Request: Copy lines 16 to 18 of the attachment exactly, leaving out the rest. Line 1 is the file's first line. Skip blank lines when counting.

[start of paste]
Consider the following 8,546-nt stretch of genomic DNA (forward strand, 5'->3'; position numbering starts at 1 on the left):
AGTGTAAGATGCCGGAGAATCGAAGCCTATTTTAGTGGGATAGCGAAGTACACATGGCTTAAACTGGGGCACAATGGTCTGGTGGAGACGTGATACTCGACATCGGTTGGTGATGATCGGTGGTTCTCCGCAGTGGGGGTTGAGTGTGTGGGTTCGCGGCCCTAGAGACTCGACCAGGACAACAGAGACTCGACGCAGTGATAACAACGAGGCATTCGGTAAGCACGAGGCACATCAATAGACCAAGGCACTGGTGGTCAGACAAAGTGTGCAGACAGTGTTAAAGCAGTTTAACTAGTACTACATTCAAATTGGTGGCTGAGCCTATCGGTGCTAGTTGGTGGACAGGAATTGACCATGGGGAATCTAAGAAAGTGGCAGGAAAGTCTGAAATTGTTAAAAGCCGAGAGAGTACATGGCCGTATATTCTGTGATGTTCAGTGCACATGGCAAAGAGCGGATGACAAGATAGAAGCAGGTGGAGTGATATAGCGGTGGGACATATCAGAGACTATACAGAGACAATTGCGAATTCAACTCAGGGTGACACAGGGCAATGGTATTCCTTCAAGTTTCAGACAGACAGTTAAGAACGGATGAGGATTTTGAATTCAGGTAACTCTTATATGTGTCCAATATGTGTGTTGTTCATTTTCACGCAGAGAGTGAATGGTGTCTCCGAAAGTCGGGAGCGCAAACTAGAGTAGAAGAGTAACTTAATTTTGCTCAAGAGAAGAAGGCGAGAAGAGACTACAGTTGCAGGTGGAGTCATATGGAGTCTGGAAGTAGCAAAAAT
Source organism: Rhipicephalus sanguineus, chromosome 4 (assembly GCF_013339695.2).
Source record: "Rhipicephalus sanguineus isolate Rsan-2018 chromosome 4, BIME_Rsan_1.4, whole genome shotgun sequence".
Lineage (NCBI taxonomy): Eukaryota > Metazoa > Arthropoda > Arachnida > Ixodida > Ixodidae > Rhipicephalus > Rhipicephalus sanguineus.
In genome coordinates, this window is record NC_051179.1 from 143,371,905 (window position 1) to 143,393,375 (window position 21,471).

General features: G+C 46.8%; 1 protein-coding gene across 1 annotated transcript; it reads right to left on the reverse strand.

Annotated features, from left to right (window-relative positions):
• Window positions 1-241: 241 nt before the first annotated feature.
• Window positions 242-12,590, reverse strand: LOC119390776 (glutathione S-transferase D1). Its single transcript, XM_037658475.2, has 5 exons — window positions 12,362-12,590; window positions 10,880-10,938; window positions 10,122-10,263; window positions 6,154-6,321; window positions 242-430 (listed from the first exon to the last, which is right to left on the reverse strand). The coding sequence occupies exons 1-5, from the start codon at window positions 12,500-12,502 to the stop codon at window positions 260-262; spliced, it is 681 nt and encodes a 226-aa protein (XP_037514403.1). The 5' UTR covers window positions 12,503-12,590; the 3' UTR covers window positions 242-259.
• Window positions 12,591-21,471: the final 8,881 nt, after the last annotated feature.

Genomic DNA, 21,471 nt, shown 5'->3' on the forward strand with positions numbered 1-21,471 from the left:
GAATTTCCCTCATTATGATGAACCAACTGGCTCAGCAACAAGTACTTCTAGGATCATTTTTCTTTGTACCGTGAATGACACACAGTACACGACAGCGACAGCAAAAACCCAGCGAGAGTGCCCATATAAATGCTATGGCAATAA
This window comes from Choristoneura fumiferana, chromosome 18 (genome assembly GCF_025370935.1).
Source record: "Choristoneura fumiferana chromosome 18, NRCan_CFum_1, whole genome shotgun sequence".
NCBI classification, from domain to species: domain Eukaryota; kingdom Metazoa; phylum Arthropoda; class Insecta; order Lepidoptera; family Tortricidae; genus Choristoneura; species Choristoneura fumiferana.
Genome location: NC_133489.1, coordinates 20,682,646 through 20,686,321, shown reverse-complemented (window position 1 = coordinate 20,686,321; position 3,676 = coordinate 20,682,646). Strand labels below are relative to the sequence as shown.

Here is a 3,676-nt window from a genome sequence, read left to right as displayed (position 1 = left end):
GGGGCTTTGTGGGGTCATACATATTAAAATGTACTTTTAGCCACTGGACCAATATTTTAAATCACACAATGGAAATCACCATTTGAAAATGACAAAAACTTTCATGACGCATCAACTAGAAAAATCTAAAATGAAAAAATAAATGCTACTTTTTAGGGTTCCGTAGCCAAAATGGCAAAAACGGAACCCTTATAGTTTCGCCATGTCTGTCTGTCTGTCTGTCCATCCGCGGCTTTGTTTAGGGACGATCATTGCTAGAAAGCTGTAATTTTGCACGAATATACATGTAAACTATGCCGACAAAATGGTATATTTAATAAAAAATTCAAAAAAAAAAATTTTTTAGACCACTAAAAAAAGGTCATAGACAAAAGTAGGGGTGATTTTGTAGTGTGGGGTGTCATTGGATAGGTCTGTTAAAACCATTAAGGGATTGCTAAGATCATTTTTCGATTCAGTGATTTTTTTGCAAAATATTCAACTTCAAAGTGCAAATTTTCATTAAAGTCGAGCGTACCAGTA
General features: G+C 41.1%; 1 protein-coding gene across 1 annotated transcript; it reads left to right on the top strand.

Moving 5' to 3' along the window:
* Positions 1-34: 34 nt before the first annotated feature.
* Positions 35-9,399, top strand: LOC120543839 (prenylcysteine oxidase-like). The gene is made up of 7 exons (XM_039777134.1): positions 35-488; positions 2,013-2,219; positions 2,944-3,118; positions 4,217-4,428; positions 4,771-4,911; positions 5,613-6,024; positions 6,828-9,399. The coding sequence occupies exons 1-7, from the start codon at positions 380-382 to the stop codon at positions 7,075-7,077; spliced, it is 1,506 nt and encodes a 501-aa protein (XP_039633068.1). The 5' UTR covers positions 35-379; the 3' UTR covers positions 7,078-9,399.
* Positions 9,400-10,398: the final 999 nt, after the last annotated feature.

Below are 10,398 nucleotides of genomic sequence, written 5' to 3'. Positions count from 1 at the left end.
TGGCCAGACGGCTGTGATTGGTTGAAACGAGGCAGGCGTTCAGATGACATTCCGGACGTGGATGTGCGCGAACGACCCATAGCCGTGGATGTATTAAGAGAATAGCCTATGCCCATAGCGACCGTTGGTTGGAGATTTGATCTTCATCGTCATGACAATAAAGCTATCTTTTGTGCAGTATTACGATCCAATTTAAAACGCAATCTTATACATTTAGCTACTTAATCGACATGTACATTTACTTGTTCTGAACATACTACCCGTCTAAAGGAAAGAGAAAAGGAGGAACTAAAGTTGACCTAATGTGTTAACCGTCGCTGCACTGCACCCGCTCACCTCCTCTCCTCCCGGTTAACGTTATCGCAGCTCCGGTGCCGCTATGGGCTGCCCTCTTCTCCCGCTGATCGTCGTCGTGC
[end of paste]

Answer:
NCBI classification, from domain to species: domain Eukaryota; kingdom Metazoa; phylum Arthropoda; class Insecta; order Lepidoptera; family Tortricidae; genus Choristoneura; species Choristoneura fumiferana.
Genome location: NC_133489.1, coordinates 20,682,646 through 20,686,321, shown reverse-complemented (window position 1 = coordinate 20,686,321; position 3,676 = coordinate 20,682,646). Strand labels below are relative to the sequence as shown.

Here is a 3,676-nt window from a genome sequence, read left to right as displayed (position 1 = left end):